• This is where Townie Travels would come in. Athens is more than one neighborhood, and people should be able to experience that.

I should also go ahead and present the demographics of my audience (I even have a nice, crude diagram):

  • Townie Travels would primarily aim towards people who live here and aren’t enrolled in university. This crowd would be in the 30s-40s age bracket and would most likely have families and pets. These people also likely have jobs. What else are these people like? Well, maybe they’re stressed. Maybe they want to have a nice weekend, but can’t afford or mentally handle the drive to Atlanta or the mountains. They don’t want to travel far – they also want their kids to have a good time (and according to my research thus far, there are a lot of parents here who aren’t aware of activities or programs that kids could participate in), and maybe they want to bring their dog along, because that dog is crying and these people have hearts (Did you know there are bars here that allow dogs? Well, now you do.)
  • The secondary aim is going to be most of the Athenians who see this post: transient Athenians. They’re in college, they just graduated and want to stay here, or they just moved here. They want to explore their new city, and wouldn’t it be great for them to know that there’s more to Athens than college culture (which is great, but, you know, there’s more!). Or, perhaps in their short or nascent time here, they need to entertain members of my third group:
  • Visitors – parents, sisters, cousins, brothers, friends, colleagues, pen pals, grandparents, high school classmates, in-laws – are my final target audience. How does this apply to you? Well, you’ll probably have a visitor during your time here. What if your grandparents are visiting and you want to take them to lunch? Townie Travels could recommend a restaurant that’s not too far away for you. Less distance, less hassle.
  • Below is my lovely diagram:

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Or maybe you’re wondering about how I’d make money. Well, I’ve thought about that too. I’d aim for advertisements for local businesses (oh yeah – Athens is also unique in that its passion for local business is really strong, and you can bet I’ll feature them on my site), and have a donate button somewhere for anyone who’s feeling generous. But I also have some other ideas, like raffles and wristbands. Users could pay a dollar for a drawing for something like a ticket to a local concert or gift card to a local shop. Or they could buy a wristband for a little restaurant tour or bar crawl itinerary I’d set up, and customers with a wristband would get a discount.

As you can see, I’ve thought about this startup a lot. So, why on earth would project this be problematic?
My mind is exploding with ideas all the time. My thoughts aren’t really linear or fluid unless I’ve had a lot of iced coffee. Seriously, right now I’m working on three different paragraphs at the same time. So I miss things, or lots of my ideas don’t fully develop.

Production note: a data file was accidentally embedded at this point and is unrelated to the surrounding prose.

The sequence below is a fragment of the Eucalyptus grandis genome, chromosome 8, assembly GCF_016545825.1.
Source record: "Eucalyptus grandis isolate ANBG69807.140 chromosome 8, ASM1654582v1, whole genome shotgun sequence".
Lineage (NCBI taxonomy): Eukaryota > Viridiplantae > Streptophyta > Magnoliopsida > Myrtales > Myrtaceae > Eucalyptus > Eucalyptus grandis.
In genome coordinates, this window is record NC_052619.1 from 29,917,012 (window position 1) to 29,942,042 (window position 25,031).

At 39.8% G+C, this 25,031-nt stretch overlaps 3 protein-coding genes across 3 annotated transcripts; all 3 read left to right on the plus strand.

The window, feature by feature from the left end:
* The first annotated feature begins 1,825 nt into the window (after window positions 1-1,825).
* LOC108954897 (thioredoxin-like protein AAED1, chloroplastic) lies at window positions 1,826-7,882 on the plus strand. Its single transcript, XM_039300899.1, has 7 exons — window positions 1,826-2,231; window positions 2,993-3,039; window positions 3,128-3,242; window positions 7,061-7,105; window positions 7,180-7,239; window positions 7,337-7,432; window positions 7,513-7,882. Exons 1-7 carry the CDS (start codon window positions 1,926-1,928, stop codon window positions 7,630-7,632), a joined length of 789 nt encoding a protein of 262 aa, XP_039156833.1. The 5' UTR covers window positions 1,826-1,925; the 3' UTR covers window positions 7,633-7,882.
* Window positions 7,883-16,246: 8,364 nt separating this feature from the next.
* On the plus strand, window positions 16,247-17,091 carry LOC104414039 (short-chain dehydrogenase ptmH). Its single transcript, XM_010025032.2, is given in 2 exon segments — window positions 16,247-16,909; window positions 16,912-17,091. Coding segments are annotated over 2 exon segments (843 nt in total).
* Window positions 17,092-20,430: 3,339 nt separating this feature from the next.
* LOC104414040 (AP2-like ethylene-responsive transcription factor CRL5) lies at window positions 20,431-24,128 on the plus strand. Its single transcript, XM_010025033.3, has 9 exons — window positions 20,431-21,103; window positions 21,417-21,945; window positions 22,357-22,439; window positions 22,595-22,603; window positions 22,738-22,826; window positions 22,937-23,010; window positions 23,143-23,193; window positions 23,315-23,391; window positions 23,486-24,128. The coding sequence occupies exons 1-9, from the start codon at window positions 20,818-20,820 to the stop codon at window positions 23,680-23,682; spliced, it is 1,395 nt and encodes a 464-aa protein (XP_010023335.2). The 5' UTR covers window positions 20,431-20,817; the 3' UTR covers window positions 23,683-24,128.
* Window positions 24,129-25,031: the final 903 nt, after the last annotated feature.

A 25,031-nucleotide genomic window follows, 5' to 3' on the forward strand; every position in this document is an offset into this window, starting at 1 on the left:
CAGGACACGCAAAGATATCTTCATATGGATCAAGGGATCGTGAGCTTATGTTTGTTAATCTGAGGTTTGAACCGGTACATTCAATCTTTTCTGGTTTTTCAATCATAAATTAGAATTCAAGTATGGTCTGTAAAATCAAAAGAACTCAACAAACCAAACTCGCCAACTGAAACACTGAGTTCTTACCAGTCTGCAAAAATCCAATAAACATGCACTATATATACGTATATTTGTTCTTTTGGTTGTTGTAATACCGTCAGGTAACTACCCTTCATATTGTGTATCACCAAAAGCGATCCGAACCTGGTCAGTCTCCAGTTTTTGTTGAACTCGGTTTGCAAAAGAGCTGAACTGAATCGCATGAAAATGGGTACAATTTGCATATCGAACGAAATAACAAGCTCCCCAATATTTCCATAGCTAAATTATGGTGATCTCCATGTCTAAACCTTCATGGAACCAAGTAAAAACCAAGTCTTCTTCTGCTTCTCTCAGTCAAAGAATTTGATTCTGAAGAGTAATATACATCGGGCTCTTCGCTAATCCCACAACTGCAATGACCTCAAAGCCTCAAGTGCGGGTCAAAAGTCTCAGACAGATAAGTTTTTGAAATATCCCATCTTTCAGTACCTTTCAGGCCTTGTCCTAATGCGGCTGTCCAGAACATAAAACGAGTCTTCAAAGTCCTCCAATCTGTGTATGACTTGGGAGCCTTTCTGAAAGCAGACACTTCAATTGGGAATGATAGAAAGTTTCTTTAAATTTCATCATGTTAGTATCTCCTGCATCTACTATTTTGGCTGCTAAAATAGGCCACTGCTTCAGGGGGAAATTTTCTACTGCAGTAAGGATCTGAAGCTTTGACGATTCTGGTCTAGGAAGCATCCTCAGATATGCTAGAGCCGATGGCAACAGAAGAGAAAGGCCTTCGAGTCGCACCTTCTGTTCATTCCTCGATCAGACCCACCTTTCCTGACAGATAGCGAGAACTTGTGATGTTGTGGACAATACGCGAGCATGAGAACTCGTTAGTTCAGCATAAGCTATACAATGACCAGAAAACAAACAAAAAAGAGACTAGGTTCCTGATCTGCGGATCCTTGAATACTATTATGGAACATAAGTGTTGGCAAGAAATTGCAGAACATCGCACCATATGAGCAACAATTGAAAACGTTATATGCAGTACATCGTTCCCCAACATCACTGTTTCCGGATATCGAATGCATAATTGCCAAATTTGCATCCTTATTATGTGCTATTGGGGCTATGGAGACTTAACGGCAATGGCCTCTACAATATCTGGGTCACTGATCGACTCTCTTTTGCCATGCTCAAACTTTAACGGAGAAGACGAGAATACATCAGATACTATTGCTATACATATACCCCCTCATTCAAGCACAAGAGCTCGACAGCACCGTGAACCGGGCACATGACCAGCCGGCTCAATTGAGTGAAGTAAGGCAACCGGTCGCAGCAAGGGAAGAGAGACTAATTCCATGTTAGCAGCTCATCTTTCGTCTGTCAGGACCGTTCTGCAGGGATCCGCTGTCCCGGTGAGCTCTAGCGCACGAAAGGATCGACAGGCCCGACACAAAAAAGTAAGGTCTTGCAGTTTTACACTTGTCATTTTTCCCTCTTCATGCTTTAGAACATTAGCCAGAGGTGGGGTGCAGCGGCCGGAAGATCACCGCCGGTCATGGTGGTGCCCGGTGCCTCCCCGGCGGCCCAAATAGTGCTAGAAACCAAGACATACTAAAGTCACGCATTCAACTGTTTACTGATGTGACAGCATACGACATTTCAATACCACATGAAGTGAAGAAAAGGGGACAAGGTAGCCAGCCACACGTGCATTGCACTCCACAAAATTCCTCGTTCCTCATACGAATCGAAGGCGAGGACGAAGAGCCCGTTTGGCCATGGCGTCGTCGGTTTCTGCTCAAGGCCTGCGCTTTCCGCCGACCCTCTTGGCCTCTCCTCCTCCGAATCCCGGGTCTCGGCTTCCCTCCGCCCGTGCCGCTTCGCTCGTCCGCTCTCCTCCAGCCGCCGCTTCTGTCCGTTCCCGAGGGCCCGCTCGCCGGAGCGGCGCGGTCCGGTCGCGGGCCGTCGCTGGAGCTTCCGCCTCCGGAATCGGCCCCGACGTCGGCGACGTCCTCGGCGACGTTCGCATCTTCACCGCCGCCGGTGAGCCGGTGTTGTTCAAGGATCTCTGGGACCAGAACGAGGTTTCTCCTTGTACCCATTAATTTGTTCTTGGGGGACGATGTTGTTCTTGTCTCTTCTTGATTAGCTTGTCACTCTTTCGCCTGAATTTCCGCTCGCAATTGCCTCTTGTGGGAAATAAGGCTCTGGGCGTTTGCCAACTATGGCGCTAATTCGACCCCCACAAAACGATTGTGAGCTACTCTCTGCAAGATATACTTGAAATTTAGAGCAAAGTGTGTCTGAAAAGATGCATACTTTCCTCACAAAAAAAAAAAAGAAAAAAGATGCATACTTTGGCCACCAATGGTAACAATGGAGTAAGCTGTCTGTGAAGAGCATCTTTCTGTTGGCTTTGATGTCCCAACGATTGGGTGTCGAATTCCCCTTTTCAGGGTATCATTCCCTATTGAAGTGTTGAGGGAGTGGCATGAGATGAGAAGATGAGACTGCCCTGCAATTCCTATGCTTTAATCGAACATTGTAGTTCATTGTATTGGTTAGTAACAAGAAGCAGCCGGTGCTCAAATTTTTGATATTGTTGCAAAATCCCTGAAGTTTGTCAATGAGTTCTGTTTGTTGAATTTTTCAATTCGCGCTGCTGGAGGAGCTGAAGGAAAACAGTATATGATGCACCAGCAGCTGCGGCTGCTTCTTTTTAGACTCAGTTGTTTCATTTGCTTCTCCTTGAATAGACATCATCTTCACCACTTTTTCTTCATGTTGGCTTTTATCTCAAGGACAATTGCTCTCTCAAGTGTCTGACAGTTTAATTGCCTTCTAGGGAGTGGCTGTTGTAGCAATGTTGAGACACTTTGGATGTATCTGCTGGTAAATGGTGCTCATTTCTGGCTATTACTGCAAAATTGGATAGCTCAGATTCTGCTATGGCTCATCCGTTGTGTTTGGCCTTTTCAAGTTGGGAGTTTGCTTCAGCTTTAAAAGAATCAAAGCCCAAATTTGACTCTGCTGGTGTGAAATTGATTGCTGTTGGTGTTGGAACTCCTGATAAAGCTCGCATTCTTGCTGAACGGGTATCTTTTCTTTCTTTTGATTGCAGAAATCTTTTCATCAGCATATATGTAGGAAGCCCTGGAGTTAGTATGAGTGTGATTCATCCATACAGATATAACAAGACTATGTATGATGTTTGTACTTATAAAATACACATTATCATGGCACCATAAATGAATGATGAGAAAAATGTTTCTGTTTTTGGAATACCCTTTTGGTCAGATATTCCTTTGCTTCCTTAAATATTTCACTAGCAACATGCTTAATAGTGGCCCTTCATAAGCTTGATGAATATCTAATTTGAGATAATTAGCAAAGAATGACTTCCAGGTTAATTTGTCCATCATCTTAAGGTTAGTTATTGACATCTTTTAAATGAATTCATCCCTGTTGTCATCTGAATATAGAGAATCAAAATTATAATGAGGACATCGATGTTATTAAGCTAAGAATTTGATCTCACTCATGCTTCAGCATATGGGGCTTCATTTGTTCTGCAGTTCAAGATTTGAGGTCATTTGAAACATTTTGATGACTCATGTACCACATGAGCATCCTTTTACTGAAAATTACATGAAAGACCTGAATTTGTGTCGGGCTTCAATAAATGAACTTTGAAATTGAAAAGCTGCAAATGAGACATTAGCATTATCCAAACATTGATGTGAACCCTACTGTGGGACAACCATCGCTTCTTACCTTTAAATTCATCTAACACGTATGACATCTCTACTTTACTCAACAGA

This is where I need you.
I need you to tell me what you think. Yeah, it would be awesome if you like my idea, but if something is bothering you, I want to know about it. Criticize me! Tell me my thought process is scribbly! Tell me how I could improve! Give me suggestions! This startup isn’t about me, it’s about Athens, and there’s a chance it’s about you.

Color Therapy

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The week before finals my first semester of freshman year, the dining hall right next to my dorm made a major and marvelous change: every table was covered with gigantic sheets of paper and adorned with Crayola crayons. It was great because most (if not all) of us hadn’t colored at the table since we were ordering off the kids menu, and for a few minutes, we could take our minds off finals and scribble next to our plates.
You see, Bolton was on to something – finals, obviously, is the most stressful time of the semester because it kills students’ brains. And coloring is brainless – that’s part of why it’s so empowering. Even though some people say that coloring books kill creativity, they’re great for therapy because you don’t have to make any decisions grander that what color crayon you’re going to use next. You don’t even have to follow the rules. Your parents didn’t care when you didn’t color inside the lines, did they? No, because they wanted you to be happy, so they hung your masterpieces on the fridge or even framed them regardless of whether you filled the lines in neatly or scribbled all over the page. And that made you really happy.
Coloring is therapeutic for me because I can feel myself pushing my problems out through the colored pencils. For 15 minutes, I can cast whatever I’m worrying about (so, you know, everything) away and just focus on getting a job done, and nobody is going to assess my performance because well, criticizing how somebody filled out a coloring book is kind of ridiculous. Maybe you’re super anti-coloring book and hating everything I just typed, but you know, coloring works for me. It really does.
So, what did I think when I came across a Lisa Frank coloring book that’s selling for a dollar last night?

  1. LISA FRANK. MY CHILDHOOD AND THE DOLPHIN STATIONERY I LOVED.
  2. I can’t believe Urban Outfitters isn’t selling this same book for $15 yet.